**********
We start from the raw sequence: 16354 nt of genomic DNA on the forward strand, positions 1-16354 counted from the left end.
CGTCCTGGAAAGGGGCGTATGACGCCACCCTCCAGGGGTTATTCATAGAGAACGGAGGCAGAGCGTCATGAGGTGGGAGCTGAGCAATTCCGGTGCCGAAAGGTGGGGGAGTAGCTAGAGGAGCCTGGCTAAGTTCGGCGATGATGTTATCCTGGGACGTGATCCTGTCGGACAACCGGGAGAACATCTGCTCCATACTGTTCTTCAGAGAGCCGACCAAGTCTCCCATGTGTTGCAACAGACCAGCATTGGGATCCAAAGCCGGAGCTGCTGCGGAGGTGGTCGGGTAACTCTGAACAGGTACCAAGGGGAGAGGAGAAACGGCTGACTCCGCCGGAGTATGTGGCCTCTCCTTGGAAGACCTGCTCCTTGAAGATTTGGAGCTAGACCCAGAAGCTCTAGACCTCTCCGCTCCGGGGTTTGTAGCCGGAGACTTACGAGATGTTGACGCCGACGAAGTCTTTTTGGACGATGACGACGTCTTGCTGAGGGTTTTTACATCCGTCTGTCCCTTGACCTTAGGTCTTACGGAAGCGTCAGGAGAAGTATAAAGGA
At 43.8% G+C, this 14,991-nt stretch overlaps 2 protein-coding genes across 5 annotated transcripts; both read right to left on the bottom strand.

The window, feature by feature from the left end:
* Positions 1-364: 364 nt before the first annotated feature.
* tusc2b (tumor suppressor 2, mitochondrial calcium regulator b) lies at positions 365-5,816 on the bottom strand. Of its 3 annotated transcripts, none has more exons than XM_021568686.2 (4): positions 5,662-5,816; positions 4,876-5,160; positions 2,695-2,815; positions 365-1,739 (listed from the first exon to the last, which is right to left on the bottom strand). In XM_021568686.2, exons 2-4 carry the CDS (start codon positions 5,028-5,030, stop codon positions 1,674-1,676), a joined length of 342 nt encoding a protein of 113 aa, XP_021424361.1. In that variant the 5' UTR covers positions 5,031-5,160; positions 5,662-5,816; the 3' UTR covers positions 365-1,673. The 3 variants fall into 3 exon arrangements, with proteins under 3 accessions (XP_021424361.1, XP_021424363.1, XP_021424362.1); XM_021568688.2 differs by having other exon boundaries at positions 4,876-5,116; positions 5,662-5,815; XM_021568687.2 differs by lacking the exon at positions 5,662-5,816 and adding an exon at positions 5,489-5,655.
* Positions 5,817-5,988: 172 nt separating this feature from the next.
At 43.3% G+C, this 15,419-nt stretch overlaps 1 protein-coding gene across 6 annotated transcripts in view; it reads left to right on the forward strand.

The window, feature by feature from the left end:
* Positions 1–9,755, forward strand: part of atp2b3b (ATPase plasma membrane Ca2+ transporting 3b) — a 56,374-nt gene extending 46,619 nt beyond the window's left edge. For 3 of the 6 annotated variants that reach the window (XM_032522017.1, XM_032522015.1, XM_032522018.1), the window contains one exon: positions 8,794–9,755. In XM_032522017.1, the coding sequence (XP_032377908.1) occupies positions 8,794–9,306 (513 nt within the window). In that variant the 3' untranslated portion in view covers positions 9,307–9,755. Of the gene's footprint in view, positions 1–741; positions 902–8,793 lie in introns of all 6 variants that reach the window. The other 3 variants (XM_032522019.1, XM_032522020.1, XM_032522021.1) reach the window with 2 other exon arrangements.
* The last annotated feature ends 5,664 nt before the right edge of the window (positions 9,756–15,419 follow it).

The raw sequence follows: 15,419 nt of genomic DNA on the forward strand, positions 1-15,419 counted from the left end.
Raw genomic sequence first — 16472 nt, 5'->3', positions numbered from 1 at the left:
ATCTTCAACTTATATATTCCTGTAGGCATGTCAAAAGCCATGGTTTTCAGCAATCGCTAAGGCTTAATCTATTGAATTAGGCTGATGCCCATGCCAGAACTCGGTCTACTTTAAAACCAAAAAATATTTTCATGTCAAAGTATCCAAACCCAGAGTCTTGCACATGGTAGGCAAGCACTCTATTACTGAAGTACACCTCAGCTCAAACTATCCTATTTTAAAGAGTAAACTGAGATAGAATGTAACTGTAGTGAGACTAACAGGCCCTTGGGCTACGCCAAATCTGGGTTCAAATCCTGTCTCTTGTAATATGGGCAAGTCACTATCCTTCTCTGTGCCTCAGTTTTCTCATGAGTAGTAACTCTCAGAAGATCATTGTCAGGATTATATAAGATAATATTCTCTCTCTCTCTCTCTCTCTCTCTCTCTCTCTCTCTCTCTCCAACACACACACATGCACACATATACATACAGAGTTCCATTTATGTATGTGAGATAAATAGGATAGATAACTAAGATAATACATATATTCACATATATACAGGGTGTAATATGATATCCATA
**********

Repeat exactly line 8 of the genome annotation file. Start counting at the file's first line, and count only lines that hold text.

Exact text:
At 43.3% G+C, this 15,419-nt stretch overlaps 1 protein-coding gene across 6 annotated transcripts in view; it reads left to right on the forward strand.